This was combined with the Protestant notion of the primacy of the individual conscience and the privacy of the relationship between God and man, to ‘de-sacralize’ the Cosmos which was now understood as a domain of essentially undirected physical and energetic forces out which life essentially arose as a matter of physics. [Of course in this regard the Buddhist understanding is different again, but here we’re discussing the dynamics in the context of Western cultural history.]

My view is, [and this is NOT a view that is generally associated with Buddhism as such] is that all of the ‘axial age’ religions, of which Buddhism is an exemplar, tacitly assumed a vertical axis or dimension. In Buddhism this is depicted as the Six Realms [e.g. in the bhavachakra paintings]. In ancient and medieval Europe, it was depicted as the Great Chain of Being. This ‘vertical dimension’ or ‘scale of value’ is precisely what became lost in the transition from medieval to modern thinking. This doesn’t mean ‘medieval good, modern bad’, but it is something that has to be understood in my view. BUT, even mentioning that, or arguing for it, pushes a lot of buttons. I think what is really interesting, is why this is - that it indicates something like a repression or a shadow of something buried.

One of the books through which I discovered [or re-discovered] Buddhism was Alan Watts’ last book: The Book: on the Taboo against Knowing who you Are. Note use of the word ‘taboo’ in this title; it is perfectly accurate. Another counter-cultural classic from the same period is Thomas Roszak’s Where the Wasteland Ends [which I bought again recently, although it’s a bit too polemical nowadays.] I suppose another early influence was The Politics of Esctacy. The point of all these books is that realising spiritual truth is subversive, and it’s opposed on many levels, by many forces.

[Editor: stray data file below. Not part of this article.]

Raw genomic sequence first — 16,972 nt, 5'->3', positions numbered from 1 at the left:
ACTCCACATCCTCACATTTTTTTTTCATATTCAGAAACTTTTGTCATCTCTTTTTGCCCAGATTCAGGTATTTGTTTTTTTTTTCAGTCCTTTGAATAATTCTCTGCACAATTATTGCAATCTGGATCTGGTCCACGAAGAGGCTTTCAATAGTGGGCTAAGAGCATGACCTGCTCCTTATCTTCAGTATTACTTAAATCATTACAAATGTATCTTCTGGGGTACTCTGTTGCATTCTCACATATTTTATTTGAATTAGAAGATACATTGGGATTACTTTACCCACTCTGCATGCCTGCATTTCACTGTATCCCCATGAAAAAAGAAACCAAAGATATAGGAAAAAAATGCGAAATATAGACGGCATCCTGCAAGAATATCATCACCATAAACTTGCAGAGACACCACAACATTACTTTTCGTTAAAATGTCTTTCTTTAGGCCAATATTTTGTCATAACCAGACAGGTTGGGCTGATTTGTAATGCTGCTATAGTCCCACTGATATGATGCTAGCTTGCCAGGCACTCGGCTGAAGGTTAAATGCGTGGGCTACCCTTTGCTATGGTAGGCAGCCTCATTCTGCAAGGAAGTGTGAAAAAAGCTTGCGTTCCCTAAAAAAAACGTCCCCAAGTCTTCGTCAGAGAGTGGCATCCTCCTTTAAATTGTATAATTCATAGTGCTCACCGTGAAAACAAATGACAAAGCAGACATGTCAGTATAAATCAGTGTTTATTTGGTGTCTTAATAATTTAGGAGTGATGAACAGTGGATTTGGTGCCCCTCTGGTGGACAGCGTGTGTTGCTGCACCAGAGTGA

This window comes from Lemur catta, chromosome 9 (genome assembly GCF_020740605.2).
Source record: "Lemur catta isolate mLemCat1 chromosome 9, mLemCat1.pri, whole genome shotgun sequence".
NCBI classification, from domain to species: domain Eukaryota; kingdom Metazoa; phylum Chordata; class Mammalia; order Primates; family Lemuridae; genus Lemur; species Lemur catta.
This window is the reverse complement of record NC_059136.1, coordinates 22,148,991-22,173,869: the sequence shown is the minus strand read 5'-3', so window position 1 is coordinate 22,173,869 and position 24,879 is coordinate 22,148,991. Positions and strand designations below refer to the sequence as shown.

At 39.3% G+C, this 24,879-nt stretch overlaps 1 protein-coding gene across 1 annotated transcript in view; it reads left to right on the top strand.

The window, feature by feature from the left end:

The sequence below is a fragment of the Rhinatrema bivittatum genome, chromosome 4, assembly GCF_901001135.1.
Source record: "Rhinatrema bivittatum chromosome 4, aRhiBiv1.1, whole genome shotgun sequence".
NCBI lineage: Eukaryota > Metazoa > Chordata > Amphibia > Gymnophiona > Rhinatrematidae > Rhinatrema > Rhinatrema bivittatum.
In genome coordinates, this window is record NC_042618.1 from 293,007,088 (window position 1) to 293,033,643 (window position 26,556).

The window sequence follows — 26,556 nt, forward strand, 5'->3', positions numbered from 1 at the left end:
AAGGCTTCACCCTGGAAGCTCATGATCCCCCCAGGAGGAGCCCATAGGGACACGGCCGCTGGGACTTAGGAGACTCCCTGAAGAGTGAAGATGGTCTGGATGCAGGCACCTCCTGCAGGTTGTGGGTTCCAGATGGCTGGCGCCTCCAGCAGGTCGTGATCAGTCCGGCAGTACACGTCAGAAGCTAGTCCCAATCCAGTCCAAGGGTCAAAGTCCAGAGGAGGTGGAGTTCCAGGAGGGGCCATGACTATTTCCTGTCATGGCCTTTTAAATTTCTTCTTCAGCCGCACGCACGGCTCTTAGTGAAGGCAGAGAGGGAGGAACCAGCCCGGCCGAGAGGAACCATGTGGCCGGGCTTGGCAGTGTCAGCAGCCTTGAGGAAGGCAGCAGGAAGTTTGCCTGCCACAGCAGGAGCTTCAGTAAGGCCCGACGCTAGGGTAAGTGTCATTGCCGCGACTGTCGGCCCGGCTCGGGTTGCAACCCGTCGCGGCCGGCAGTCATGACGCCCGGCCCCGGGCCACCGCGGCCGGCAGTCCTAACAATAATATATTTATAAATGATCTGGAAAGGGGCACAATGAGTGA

But:

Only practice with no gaining idea ~ Suzuki Roshi

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Re: Dharma government?

Post by boda » Sat Aug 18, 2018 12:48 am

Wayfarer wrote:
Fri Aug 17, 2018 11:06 pm
Science deals with the measurable; whereas Buddhism, right from the outset, understands and incorporates 'the immeasurable' (actually four in number.)
Equanimity, love, compassion, and joy are highly subjective but that doesn't mean they're immeasurable and therefore beyond scientific investigation, or that scientific investigation may not assist in the flourishing of these qualities.
So, of course you're correct in saying that 'science seeks factual knowledge, or observations not influenced by subjective feelings or opinions' - but where does that leave wisdom, ethics, and compassion?
Indeed, not influenced by subjective feelings or opinions. If the supreme leader of the new Dharma government decrees that colluding with a hostile nation to attain their position is perfectly ethical, for example, I may be free to evaluate the law rationally, assuming I haven't drank the Kool-Aid.

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Re: Dharma government?

Post by boda » Sat Aug 18, 2018 1:43 am

Wayfarer wrote:
Sat Aug 18, 2018 12:40 am
Boda wrote:enlightenment values are not accurately characterized as utilitarian or pragmatic. Also, many traditional or religious values, in practice, are frighteningly utilitarian or pragmatic. For example, isn't Trump supposed to represent traditional or conservative values?